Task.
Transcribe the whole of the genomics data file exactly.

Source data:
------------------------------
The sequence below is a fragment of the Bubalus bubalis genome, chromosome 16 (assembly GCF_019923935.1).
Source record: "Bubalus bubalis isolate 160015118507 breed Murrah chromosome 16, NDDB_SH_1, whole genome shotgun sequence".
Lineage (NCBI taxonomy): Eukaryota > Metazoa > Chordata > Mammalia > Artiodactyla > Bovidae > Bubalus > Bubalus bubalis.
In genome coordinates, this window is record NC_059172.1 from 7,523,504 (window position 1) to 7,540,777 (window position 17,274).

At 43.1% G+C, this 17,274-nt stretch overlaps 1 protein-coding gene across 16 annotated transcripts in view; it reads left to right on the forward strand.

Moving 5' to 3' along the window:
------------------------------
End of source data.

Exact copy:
The sequence below is a fragment of the Bubalus bubalis genome, chromosome 16 (assembly GCF_019923935.1).
Source record: "Bubalus bubalis isolate 160015118507 breed Murrah chromosome 16, NDDB_SH_1, whole genome shotgun sequence".
Lineage (NCBI taxonomy): Eukaryota > Metazoa > Chordata > Mammalia > Artiodactyla > Bovidae > Bubalus > Bubalus bubalis.
In genome coordinates, this window is record NC_059172.1 from 7,523,504 (window position 1) to 7,540,777 (window position 17,274).

At 43.1% G+C, this 17,274-nt stretch overlaps 1 protein-coding gene across 16 annotated transcripts in view; it reads left to right on the forward strand.

Moving 5' to 3' along the window: